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Remembering Ernesto 'Che' Guevara

teleSUR looks back at Guevara's journey from doctor-in-training to international revolutionary.

Born on June 14, 1928, Ernesto “Che” Guevara did not come into the world a revolutionary. He grew up in a middle-class Argentine family and trained to be a doctor, preparing to live a bourgeois life. But unlike others in his class, he was unable to shut his eyes to the injustices upon which material wealth was based: generational poverty and state-imposed policies designed to keep the poor ignorant and exploited. Life blessed him with the opportunity to live out his days in comfort, but instead he died age 39, fighting for revolution, murdered by CIA agents on Oct. 9, 1967, in the jungles of Bolivia.

Guevara’s eyes were famously opened to the harsh realities of capitalism for those born less privileged than him when, as a medical student in his early 20s, he hopped on a motorcycle and went on a tour of South America. He found disease, destitution and illiteracy—along with the sort of compassion and generosity that appears to be inversely related to the amount of wealth one possess. From that point on, he labored to uplift the working class from Cuba to Guatemala to the Congo. And, although his death was premature, his legacy continues to serve as an inspiration to revolutionaries around the world today.

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Che Guevara on his father
Che Guevara on his father's lap in 1944 Photo:Museo de Che Guevara
Che Guevara with his friend and traveling companion, Alberto Granado, in 1952
Che Guevara with his friend and traveling companion, Alberto Granado, in 1952 Photo:Museo de Che Guevara
Che Guevara joined Fidel Castro in attempting to foment revolution in Cuba in 1956, arriving on a dilapidated yacht called Granma.
Che Guevara joined Fidel Castro in attempting to foment revolution in Cuba in 1956, arriving on a dilapidated yacht called Granma. Photo:Archive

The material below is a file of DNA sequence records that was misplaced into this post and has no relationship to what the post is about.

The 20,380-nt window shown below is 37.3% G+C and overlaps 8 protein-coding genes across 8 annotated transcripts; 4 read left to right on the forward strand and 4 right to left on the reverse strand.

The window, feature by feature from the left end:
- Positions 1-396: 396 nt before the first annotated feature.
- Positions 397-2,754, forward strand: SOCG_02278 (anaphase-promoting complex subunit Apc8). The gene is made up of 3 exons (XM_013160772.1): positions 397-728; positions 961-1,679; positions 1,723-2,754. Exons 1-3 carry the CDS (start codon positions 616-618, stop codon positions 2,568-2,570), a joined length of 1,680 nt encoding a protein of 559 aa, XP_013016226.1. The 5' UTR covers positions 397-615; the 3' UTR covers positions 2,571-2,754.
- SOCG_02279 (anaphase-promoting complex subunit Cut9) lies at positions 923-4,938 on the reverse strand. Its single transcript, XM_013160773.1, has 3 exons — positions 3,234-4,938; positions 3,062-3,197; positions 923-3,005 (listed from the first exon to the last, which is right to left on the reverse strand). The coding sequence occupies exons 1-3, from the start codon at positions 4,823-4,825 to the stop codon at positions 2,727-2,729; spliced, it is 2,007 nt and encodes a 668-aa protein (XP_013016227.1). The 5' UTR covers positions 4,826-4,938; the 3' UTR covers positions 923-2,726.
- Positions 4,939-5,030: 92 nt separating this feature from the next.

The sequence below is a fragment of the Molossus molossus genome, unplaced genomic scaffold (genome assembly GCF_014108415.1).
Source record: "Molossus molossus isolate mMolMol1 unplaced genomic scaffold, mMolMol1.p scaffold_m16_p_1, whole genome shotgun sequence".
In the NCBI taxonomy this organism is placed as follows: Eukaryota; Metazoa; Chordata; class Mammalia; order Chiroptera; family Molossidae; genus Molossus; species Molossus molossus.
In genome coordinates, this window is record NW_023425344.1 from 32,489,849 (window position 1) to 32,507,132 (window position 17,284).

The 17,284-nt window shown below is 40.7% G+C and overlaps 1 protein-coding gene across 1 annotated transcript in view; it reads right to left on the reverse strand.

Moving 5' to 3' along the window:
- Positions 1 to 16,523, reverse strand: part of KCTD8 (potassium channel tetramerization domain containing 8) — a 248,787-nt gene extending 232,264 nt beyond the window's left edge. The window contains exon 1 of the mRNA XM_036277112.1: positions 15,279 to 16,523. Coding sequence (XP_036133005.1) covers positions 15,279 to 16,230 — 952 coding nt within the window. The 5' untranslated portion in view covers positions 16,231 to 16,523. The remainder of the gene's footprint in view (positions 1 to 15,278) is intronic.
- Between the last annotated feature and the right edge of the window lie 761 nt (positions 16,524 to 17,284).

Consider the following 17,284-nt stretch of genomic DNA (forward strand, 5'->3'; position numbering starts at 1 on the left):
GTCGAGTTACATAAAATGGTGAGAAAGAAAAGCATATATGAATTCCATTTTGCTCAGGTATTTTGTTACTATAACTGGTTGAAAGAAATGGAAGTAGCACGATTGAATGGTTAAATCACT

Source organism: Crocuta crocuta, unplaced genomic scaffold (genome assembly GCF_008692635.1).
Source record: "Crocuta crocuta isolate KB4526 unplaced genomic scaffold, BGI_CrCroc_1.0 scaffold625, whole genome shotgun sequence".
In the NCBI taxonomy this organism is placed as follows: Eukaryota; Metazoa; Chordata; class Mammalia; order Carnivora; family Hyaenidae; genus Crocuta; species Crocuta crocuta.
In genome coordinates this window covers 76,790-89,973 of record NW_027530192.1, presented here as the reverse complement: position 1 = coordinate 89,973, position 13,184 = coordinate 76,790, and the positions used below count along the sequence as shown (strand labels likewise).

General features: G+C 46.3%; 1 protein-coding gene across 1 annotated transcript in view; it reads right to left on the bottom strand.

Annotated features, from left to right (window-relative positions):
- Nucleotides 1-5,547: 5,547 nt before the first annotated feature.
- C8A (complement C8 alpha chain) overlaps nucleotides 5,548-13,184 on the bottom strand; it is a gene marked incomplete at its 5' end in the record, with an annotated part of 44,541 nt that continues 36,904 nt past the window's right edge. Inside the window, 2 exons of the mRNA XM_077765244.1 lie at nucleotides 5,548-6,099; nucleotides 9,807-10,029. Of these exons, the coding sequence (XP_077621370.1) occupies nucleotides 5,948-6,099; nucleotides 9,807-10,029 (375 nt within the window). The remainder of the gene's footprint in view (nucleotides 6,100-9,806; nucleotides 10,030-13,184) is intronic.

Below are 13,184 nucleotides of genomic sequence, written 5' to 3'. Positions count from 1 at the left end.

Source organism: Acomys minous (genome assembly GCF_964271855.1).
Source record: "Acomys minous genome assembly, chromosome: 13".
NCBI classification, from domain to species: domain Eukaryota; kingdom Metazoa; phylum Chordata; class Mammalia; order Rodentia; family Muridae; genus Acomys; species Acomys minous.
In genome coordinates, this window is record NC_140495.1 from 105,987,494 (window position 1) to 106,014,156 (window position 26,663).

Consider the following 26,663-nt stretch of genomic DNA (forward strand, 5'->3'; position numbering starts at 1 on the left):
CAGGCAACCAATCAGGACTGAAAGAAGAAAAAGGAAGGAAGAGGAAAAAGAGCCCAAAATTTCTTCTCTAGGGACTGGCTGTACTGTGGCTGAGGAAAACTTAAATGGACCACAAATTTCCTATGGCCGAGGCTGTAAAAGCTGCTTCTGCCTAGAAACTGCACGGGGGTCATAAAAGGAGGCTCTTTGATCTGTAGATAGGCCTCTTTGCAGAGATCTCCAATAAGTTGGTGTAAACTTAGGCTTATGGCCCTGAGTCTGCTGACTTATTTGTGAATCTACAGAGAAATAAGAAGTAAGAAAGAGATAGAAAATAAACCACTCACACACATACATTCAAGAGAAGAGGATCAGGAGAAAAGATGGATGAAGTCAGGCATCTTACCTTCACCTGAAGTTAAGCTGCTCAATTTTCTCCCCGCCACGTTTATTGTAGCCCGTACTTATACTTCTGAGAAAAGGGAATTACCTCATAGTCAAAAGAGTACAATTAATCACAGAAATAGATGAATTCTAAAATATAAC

Fidel Castro (far left) and Che Guevara (center) lead a memorial march in Havana on May 5, 1960, for the victims of the La Coubre freight ship explosion, considered to be one of the first CIA attempts to undermine the Cuban Revolution.
Fidel Castro (far left) and Che Guevara (center) lead a memorial march in Havana on May 5, 1960, for the victims of the La Coubre freight ship explosion, considered to be one of the first CIA attempts to undermine the Cuban Revolution. Photo:File
Fidel Castro and Che Guevara in 1959, the year Cuban revolutionaries succeeded in overthrowing U.S.-backed dictator Fulgencio Batista.
Fidel Castro and Che Guevara in 1959, the year Cuban revolutionaries succeeded in overthrowing U.S.-backed dictator Fulgencio Batista. Photo:EFE
The unmodified version of Alberto Korda
The unmodified version of Alberto Korda's iconic photograph Photo:Alberto Korda
Che Guevara visited the Gaza Strip in 1959.
Che Guevara visited the Gaza Strip in 1959. Photo:Archive
Che Guevara playing golf, because even revolutionaries need to relax.
Che Guevara playing golf, because even revolutionaries need to relax. Photo:Reuters
Che Guevara left Cuba in 1965 to fight for revolution in what is today called the Democratic Republic of Congo.
Che Guevara left Cuba in 1965 to fight for revolution in what is today called the Democratic Republic of Congo. Photo:Archive
Che Guevara in Bolivia, 1967, the year he was killed by the CIA.
Che Guevara in Bolivia, 1967, the year he was killed by the CIA. Photo:Archive
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